From the evacuation hospital we were transported by ambulance to a church or monastery in Liege, Belgium. It was at this hospital that I remember being awake enough to feel the pull of a razor as they shaved my head, all in preparation to see how ell they could clean up my nasty head wound. During this time there was little solid food in my stomach, but it is amazing how one can survive on liquids when the situation necessitates. My head wound was cleaned in Liege, but the doctors said that the skull fragments imbedded in the brain were what was causing the paralysis and I again was sent by ambulance to Maastrich, Holland where surgeons made great headway getting surgical procedures underway to begin the many operations that were to follow. After the first surgery to repair nerve and brain tissue damage I was finally placed on a solid food diet and it didn't seem such an ordeal with a good meal to enjoy.

     From Maastrich we were flown by transport to the hospital in Weymouth, England and at this point the doctors became serious in the treatment that I was to receive. There were three operations to remove the fragments that were causing so many problems and the doctors advised that a metal plate would be needed to cover the gaping hole in the top of my head. I was advised that this would be a later procedure that would take place when I had been returned to stateside. It was now approaching Christmas and wounded GIs were getting the spirit. I remember how nice the English people were who brought us Christmas cheer and goodies. Although they were being rationed heavily they sacrificed sugar and eggs.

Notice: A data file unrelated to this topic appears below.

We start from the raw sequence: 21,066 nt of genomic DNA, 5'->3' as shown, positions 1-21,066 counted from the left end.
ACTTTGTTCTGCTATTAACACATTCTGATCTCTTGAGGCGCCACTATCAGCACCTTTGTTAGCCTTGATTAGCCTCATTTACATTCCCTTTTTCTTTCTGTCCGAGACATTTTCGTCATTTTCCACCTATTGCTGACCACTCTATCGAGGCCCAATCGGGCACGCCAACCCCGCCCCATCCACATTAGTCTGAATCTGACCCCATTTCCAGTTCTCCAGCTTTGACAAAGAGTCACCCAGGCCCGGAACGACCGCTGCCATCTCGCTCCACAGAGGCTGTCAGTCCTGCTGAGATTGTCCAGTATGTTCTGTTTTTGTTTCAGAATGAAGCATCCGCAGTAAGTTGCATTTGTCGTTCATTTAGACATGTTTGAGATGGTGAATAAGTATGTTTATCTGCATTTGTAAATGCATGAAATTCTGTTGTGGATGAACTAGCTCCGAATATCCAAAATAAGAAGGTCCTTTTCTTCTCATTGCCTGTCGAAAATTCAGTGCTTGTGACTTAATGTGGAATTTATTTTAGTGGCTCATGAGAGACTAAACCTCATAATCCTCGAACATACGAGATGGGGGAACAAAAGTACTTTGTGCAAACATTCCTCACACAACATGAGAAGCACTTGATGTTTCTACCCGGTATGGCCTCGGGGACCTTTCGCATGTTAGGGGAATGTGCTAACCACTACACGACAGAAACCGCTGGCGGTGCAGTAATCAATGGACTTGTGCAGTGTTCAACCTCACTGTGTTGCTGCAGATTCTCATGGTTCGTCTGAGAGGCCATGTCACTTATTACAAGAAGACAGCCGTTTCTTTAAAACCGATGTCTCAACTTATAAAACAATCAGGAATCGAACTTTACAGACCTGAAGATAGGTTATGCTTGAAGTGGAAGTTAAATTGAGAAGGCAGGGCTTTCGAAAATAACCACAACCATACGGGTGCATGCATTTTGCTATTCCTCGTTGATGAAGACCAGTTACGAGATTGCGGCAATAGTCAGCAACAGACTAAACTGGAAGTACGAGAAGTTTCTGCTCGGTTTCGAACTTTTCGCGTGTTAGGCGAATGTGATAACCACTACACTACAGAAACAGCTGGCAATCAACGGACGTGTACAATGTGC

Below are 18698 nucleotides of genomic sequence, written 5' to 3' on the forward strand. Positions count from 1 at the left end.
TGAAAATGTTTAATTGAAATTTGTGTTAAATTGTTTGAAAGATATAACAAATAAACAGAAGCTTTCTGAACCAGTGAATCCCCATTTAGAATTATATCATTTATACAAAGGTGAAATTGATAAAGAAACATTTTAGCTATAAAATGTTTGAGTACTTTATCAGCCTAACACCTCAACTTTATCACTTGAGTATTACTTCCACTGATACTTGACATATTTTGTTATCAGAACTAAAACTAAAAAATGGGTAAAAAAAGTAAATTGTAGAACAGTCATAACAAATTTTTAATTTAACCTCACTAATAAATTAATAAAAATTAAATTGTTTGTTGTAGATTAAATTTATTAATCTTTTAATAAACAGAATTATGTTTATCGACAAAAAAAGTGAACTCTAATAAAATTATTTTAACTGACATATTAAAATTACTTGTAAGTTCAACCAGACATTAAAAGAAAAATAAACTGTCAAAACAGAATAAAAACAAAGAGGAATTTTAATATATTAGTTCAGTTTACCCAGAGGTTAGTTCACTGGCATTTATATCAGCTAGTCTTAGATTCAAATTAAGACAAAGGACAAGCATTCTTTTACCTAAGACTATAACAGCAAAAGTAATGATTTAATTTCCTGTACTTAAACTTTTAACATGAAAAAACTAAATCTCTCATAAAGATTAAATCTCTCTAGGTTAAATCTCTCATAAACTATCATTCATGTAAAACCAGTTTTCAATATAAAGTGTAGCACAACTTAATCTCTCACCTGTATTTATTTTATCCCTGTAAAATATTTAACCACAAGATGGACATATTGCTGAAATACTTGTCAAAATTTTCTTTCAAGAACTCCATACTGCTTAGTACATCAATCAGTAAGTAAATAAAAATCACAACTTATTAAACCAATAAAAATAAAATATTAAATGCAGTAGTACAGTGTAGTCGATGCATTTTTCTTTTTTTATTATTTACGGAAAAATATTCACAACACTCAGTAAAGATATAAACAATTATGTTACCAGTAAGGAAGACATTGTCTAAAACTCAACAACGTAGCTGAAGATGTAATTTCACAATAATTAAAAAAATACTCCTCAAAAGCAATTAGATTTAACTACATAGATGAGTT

By February I had recovered enough to be put on board a hospital ship to be sent to Halloren General Hospital in New York for transfer to a hospital as close to my home in Texas as possible. This final assignment was to McClosky General Hospital in Temple, Texas. It was here that in March I was to have surgery to put a steel plate in my head. During all of this period of time I was going through extensive therapy for the paralysis and there was also an added lameness to my left leg where muscle had been taken out in earlier surgery to cover and protect my brain.

     In March of 1945 the final day came for the task of putting a new top on my head and I came through with flying colors. I just knew at this time that I would soon have my discharge, but the medical team had the months of April, May and June before they felt that I had recovered sufficiently to be officially mustered out. It was great day in the last of June when I was called in for a final interview and the DISCHARGE PAPERS that I had longed for so long were finally signed. I was now a free man to return to my hometown and see if I could fit into the life of a civilian.

     It was an experience I would not trade, but one I doubt if I would be able to repeat just now. As I look back, I thank God for all those who had any part in my medical treatment and I am also thankful for the many friends that I made in the service. My faithful wife and my children and grandchildren are just compensation for any hardships that I may have had to endure. I am still proud that I was able to serve my country in time of need and know in my heart that America is still the best place to live in the world.